“Most films of nuclear explosions are dubbed. If they do contain an actual audio recording of the test blast itself (something I’m often suspicious of — I suspect many were filmed silently and have a stock blast sound effect), it’s almost always shifted in time so that the explosion and the sound of the blast wave are simultaneous.
This is, of course, quite false: the speed of light is much faster than the speed of sound, and the cameras are kept a very healthy distance from the test itself, so in reality the blast wave comes half a minute or so after the explosion. Basic physics that even a non-technical guy like me can understand.
It’s rare to find footage where the sound has not been monkeyed with in post-processing. So I was pleased when a Russian correspondent sent me a link to footage digitized by the National Archives of a 1953 nuclear test. The footage is very raw: it hasn’t been edited much, and is a bit washed out, but the audio is still in “correct,” original sync.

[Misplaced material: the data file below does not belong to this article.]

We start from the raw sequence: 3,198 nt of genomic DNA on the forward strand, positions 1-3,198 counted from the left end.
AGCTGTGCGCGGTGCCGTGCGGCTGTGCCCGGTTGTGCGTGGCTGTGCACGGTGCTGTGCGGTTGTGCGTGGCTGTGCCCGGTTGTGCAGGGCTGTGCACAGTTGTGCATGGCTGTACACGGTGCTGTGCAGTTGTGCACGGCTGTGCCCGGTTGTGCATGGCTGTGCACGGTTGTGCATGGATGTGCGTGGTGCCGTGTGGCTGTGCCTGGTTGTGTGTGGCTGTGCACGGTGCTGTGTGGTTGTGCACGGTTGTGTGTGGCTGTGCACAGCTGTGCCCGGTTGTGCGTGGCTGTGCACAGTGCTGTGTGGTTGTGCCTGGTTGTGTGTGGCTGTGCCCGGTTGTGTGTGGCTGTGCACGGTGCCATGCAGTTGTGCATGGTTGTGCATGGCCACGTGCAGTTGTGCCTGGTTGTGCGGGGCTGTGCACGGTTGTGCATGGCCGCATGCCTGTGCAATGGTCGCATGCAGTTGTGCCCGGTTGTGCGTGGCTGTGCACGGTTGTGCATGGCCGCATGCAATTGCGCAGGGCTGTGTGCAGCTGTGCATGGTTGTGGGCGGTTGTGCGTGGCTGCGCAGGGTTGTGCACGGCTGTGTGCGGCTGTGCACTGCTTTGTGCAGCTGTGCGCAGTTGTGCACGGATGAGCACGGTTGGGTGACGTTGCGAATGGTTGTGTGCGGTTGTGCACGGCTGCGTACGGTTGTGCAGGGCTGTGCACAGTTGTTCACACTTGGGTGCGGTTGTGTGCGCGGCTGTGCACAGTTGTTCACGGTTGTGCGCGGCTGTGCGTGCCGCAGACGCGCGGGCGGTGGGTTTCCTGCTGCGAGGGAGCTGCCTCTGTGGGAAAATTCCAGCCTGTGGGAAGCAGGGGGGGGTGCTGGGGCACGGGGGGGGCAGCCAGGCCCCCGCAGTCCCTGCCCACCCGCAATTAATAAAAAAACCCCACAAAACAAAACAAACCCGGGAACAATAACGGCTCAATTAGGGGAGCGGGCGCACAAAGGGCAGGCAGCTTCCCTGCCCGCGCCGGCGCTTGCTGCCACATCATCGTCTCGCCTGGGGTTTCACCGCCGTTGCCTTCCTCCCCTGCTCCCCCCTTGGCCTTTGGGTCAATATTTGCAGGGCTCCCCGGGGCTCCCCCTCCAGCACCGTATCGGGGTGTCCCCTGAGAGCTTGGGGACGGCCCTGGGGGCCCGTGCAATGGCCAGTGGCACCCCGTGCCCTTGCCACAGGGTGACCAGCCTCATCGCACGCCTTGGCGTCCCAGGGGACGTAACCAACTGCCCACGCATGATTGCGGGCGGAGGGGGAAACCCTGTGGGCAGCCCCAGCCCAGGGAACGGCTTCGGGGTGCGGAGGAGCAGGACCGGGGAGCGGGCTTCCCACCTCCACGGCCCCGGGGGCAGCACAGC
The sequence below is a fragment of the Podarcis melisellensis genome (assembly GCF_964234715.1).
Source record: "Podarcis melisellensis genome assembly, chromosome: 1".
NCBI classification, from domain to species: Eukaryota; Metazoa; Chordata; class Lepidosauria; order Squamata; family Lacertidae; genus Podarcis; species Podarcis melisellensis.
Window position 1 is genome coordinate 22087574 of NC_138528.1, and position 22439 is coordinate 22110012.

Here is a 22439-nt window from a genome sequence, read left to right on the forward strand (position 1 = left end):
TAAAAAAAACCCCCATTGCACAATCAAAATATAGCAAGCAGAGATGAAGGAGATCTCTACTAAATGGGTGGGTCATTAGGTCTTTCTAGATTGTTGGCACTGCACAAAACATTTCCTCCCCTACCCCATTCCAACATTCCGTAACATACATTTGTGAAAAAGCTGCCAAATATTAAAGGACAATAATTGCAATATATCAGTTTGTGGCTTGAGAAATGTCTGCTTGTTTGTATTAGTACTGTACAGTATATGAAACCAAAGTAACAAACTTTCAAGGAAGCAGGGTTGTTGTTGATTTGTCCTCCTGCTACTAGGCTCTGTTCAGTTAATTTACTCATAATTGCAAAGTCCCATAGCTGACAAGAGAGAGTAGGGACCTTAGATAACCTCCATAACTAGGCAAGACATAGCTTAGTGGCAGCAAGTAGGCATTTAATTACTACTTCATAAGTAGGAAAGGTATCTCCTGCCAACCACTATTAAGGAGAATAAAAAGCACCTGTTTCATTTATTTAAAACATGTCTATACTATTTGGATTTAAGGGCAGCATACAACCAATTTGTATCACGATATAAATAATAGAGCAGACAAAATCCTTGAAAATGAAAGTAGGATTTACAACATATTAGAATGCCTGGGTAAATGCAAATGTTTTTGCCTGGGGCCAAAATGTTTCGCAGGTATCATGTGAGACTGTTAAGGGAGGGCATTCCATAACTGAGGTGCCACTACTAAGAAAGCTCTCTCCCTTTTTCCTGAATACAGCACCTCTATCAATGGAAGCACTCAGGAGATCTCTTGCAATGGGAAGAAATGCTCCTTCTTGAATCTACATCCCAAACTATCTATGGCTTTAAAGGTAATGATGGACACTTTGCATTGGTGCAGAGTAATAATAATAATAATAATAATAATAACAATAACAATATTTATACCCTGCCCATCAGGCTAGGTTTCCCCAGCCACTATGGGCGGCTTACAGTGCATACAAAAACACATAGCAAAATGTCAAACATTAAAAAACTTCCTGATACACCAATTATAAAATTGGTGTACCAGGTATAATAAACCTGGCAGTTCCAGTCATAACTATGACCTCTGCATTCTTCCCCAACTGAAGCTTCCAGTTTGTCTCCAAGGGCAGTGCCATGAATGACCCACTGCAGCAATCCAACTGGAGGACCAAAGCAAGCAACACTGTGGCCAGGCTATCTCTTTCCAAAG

Click the image to go to a YouTube edit of the video that I made. You can see the original via NARA’s page….
The video starts off pretty dark and muddled, but don’t let that turn you off. What’s interesting about this clip is not the visual aspects. The test looks like any old nuclear test, but with poor film quality.
The audio is what makes this great. Put on some headphones and listen to it all the way through — it’s much more intimate than any other test film I’ve seen. You get a much better sense of what these things must have been like, on the ground, as an observer, than from your standard montage of blasts. Murmurs in anticipation; the slow countdown over a megaphone; the reaction at the flash of the bomb; and finally — a sharp bang, followed by a long, thundering growl. That’s the sound of the bomb.” (Restricted Data: The Nuclear Secrecy Blog)